By the time Bob Curley got to a telephone, he and his son Neal had been in police detention for a full night. They had been arrested while shuffling down a sidewalk in Lower Manhattan with 225 others, protesting the Iraq war without written permission, a fact, and in disorderly fashion, an accusation.
Bleary, Mr. Curley called his wife from a cell that had been specially set up to segregate political protesters from ordinary decent criminals.
The number he tried — the Curley home — was registered on a police log, which court records show was created for calls made by protesters.
The Curleys had come to the city from their home in Philadelphia the day before, Aug. 31, 2004, an annual pilgrimage made by father and son for dinner and a play in Manhattan. Neal, then 17, was about to start his senior year in high school. Because their visit coincided with the Republican National Convention, they decided that before dinner, they’d join a protest march by the War Resisters League from the World Trade Center site.
They didn’t get to dinner, the play or back home that night. A few yards down Fulton Street, they were penned in and arrested. The march and arrests can be seen on a short video.
What cannot be seen is that the people arrested that day — hundreds at a time, about 1,100 across the city — had landed in the jaws of a new and largely invisible intelligence bureaucracy, that the mayor and police commissioner said they had set up to protect the city from the murderous strikes of terrorists. For 18 months, preparations for the convention included police surveillance of political groups across the country, most of whom had no plans to break the law.
The intelligence operation was conducted legally, Mayor Michael R. Bloomberg has said, and helped make the convention “a huge success” by protecting the rights of protesters and Republican delegates. How much did it cost to send detectives and support teams around the country, with big overtime and travel bills? Mayor Bloomberg’s press office won’t say. The Police Department says there was no budget. The city’s chief lawyer, Michael A. Cardozo, says there was no surveillance program.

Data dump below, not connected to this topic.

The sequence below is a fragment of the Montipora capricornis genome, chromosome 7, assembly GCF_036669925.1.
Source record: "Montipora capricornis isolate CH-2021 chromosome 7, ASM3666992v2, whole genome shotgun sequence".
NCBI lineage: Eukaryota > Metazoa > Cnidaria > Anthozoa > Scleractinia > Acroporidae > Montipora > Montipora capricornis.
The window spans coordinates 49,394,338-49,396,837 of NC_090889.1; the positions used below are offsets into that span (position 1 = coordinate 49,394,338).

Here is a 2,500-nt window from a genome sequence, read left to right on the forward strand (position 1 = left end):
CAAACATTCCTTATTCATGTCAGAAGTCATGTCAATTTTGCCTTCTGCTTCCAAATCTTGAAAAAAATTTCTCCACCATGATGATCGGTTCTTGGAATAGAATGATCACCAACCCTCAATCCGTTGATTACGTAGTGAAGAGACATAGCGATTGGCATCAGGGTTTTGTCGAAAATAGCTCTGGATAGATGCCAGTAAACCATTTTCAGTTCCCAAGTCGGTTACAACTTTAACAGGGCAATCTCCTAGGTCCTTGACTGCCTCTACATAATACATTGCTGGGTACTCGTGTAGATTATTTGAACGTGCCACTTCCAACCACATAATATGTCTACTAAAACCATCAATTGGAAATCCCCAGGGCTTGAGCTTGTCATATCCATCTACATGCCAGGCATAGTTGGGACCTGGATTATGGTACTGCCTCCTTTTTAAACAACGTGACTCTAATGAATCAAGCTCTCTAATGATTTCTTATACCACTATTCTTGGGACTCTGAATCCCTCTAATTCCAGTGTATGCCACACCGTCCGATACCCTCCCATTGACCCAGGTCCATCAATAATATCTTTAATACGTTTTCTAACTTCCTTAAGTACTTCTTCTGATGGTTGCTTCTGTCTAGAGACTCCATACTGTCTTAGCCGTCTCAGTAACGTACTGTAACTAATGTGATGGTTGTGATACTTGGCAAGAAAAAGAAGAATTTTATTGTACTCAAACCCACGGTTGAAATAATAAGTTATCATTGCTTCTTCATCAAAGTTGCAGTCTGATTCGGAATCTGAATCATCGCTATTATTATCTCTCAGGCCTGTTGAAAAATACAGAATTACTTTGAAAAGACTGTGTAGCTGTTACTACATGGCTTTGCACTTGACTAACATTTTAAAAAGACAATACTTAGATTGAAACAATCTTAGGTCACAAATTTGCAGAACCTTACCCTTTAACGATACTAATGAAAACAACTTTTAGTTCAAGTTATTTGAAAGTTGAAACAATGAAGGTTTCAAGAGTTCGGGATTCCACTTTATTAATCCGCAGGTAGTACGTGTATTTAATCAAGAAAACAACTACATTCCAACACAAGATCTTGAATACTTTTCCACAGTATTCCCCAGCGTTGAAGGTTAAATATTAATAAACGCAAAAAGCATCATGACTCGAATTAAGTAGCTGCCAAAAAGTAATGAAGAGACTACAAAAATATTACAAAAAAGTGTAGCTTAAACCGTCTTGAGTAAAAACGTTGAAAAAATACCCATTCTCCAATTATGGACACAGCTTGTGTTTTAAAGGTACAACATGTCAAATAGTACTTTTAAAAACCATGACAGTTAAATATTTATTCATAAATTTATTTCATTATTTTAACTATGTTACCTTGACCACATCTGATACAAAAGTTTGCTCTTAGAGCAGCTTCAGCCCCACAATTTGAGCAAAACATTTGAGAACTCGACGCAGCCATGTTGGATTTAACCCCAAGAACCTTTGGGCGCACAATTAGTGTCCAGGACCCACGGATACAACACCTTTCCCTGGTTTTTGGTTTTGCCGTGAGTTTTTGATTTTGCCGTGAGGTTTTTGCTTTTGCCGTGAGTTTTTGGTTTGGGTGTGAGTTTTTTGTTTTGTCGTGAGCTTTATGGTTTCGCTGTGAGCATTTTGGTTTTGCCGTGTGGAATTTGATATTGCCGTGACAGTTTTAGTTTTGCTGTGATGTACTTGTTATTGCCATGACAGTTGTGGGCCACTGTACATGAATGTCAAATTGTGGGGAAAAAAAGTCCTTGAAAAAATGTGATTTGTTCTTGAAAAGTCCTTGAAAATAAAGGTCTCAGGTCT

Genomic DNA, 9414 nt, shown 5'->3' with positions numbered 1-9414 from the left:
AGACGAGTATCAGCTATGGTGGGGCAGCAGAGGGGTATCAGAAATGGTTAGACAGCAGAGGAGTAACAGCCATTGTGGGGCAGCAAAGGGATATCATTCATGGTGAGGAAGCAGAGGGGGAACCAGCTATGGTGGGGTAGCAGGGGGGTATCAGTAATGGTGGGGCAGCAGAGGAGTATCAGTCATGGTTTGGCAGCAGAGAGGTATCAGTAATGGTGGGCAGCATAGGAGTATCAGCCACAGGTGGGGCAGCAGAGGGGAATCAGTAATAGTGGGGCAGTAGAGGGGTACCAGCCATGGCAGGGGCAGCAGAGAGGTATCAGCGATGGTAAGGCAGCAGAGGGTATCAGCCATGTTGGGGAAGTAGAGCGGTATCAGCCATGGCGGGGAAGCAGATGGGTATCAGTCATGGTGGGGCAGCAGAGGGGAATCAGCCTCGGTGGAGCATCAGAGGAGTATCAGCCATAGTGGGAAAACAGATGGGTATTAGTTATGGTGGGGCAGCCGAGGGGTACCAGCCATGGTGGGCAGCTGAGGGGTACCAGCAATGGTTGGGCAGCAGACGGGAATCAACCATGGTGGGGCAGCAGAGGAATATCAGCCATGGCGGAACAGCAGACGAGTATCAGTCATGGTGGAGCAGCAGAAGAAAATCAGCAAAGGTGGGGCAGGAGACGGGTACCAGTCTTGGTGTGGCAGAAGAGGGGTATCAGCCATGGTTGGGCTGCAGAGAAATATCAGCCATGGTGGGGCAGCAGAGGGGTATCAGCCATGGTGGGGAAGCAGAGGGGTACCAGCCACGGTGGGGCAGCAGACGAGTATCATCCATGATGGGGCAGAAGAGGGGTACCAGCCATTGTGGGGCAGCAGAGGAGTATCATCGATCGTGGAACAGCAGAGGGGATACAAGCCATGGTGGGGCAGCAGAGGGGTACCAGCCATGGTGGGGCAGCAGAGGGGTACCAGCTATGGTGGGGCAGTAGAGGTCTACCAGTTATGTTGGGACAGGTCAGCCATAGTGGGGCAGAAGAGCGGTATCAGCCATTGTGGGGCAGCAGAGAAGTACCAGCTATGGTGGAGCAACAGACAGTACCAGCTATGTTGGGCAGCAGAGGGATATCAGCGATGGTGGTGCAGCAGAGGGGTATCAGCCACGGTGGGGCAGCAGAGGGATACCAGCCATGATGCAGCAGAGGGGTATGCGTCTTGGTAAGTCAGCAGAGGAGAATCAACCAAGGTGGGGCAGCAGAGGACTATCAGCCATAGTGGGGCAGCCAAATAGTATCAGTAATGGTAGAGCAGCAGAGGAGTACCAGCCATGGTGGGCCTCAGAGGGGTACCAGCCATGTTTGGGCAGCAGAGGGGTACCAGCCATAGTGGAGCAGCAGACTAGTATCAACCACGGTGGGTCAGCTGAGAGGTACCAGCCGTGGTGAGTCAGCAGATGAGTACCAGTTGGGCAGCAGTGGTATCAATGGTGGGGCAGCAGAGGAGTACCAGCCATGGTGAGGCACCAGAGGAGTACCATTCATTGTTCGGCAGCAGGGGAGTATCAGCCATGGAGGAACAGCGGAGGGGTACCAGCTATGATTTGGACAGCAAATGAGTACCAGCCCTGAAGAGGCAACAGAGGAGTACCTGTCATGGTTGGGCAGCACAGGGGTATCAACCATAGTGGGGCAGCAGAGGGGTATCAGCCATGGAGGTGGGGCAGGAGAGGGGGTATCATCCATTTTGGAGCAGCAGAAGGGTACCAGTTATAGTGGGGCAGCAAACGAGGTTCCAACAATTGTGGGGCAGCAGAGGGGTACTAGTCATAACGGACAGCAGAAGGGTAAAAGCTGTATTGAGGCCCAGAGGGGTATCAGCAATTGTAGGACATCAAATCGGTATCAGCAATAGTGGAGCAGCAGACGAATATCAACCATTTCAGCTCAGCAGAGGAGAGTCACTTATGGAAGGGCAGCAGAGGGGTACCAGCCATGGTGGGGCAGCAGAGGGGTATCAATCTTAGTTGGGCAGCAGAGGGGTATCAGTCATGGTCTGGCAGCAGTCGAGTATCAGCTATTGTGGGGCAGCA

Somehow, with no money and no surveillance, police bosses have testified in civil depositions they received intelligence that certain protests would be dangerous.
For example, a deputy inspector said he believed the War Resisters would be joined by another group that “was very prone to disruption and violence.”
Was this true? Some of the War Resisters openly discussed staging a “die-in” at Madison Square Garden, if they were able to get anywhere near it — but many, like the Curleys with theater tickets in their pockets, had no such plans.
As for the notion that violence was in the works, Ed Hedemann, one of the organizers, scoffed. “Government gets information wrong,” he said. “Either they got this information wrong, like the weapons of mass destruction in Iraq, or they’re lying.”
THE city was given $93 million in federal funds for security around the time of the convention. “Every agency is trying to figure out their angle,” Mr. Curley said. “It’s the only way you get grant money.”
For their arrests, the Curleys were grouped with “a political science professor, a father from Madison, Wis., who just dropped his daughter off at Pratt Institute, and a toll collector from the Port Authority,” Mr. Curley said. “Women in their 60s and 70s. Gray-haired protesters.”
The police assigned special codes to their arrests to identify them as protesters. They were kept in prolonged custody and fingerprinted, instead of the normal practice of being issued a summons for minor offenses — a policy specifically enacted as a result of the intelligence operation, according to city lawyers.
Two months after the convention, charges were dropped against all 227 people arrested on Fulton Street. Of the 1,806 people arrested that week, 90 percent of the cases were dismissed or dropped after six months. Like hundreds of others, the Curleys are suing, perturbed about the collection of personal information. In response to the suit, the city sought every account of the march that Neal Curley had given — including his college admissions file.
In September 2005, Neal Curley began studies at the University of Chicago. Soon afterward, the City of New York served a subpoena on the school demanding “a complete copy of the application and all related materials, including essays and short answers submitted by Neal Curley.”
A memorable start to college. “And it’s a good way to intimidate middle-class folks from protesting,” Mr. Curley said.